M'naghten rule

The M’Naghten rule–which is sometimes spelled McNaghten–was the first legal test for criminal insanity. The test originated in 1843 in England during the case against Daniel M’Naghten. M’Naghten shot and killed the secretary to the Prime Minister, Edward Drummond, believing he was the Prime Minister. During his arrest, M’Naghten claimed he needed to murder the Prime Minister because “the tories” were conspiring against him and wished to murder him. At trial, M’Naghten’s counsel put forth a defense of insanity, offering expert testimony and other evidence in support of this. Following instructions from the judge, the jury’s verdict was not guilty “by reason of insanity” and M’Naghten spent the rest of his life in a mental institution.

After public outrage following M’Naghten’s verdict, a stricter test for criminal insanity was articulated. Under this M’Naghten test, all defendants are presumed to be sane unless they can prove that–at the time of committing the criminal act–the defendant’s state of mind caused them to (1) not know what they were doing when they committed said act, or (2) that they knew what they were doing, but did not know that it was wrong. A common example for the second prong is if a person is acting on orders from “God.”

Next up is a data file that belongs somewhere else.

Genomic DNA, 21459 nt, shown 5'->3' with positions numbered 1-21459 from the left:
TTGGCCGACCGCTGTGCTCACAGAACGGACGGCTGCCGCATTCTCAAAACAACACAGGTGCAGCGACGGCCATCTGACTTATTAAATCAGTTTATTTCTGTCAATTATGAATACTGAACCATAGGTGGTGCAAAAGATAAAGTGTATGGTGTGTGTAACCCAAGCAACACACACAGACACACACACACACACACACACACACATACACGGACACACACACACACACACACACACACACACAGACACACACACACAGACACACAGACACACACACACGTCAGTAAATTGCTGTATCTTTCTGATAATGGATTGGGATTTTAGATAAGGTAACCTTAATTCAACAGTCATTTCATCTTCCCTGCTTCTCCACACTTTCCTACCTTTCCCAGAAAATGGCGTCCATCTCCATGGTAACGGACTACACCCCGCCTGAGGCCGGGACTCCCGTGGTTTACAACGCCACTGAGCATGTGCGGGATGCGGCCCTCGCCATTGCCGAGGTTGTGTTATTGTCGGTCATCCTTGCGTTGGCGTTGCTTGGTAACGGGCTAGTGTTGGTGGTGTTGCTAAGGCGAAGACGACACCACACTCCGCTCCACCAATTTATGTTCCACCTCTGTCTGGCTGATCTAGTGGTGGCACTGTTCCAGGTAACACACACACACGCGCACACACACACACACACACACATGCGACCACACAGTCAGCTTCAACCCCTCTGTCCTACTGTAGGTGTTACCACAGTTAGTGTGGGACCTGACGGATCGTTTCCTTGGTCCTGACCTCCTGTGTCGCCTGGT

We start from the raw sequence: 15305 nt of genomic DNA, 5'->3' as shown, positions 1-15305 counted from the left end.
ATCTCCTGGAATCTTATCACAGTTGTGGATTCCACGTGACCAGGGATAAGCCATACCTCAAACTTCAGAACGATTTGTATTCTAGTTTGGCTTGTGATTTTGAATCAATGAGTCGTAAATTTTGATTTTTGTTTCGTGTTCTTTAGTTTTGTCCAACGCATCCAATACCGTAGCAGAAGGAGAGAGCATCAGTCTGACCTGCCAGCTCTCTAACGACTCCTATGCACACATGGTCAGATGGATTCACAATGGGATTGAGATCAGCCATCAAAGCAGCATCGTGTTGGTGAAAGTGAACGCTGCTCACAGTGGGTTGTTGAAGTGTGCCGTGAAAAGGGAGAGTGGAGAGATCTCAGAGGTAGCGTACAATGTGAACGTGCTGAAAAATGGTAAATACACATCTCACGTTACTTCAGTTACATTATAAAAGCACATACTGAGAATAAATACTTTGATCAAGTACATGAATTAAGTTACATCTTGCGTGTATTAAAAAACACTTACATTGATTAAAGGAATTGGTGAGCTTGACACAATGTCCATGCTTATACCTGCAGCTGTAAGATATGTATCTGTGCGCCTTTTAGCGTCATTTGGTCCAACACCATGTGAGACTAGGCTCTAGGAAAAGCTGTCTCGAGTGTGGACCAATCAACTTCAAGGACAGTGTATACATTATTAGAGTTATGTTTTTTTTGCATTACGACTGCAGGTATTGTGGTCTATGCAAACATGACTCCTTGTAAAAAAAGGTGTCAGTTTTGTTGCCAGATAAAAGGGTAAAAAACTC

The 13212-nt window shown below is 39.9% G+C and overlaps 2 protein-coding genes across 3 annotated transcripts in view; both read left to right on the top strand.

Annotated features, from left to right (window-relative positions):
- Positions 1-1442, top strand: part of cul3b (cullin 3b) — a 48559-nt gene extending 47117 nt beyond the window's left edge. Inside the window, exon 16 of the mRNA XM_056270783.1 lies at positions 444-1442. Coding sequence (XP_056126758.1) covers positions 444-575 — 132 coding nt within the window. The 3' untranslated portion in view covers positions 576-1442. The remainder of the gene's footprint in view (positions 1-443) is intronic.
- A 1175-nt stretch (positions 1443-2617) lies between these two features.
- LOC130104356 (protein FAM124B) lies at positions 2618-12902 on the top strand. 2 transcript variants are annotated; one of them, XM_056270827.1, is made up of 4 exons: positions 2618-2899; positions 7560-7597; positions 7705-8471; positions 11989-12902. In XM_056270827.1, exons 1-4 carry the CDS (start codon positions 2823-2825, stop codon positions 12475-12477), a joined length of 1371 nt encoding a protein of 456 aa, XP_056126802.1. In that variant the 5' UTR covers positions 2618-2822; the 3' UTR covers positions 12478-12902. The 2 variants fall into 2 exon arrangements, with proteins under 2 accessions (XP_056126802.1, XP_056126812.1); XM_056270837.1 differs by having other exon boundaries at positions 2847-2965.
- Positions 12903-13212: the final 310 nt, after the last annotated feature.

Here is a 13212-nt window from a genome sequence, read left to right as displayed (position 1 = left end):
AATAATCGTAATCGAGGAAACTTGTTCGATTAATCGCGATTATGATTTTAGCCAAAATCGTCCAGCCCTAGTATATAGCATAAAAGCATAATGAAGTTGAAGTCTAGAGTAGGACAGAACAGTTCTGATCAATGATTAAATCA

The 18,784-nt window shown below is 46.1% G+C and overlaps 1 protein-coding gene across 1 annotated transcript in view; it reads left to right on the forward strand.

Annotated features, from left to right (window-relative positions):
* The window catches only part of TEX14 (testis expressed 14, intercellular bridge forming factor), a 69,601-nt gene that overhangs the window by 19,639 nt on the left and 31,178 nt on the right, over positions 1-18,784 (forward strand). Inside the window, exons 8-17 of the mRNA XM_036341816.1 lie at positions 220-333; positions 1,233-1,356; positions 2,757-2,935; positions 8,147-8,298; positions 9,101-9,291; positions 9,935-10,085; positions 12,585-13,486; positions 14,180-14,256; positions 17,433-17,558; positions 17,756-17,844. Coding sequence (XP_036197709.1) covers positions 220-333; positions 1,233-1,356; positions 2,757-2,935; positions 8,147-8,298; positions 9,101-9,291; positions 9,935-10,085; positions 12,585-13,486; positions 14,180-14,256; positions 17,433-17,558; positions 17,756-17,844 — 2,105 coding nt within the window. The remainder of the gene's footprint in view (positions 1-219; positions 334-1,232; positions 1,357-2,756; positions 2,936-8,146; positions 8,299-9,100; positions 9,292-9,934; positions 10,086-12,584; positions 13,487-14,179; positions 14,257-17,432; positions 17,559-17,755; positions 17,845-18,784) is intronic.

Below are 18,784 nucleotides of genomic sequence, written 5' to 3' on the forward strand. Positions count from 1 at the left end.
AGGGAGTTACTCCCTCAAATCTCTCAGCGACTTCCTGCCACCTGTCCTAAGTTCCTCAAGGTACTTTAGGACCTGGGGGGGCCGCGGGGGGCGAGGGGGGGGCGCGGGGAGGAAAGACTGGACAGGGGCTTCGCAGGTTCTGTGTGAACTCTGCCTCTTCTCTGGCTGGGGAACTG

The M’Naghten rule was the standard test for insanity in both the United States and the United Kingdom. While it remains the test in about half of the states, other states have instead implemented different tests, such as the irresistible impulse test, the Durham Test, or the Model Penal Code test.

See also: People v. William Freeman (1847)

[Last updated in June of 2020 by the Wex Definitions Team]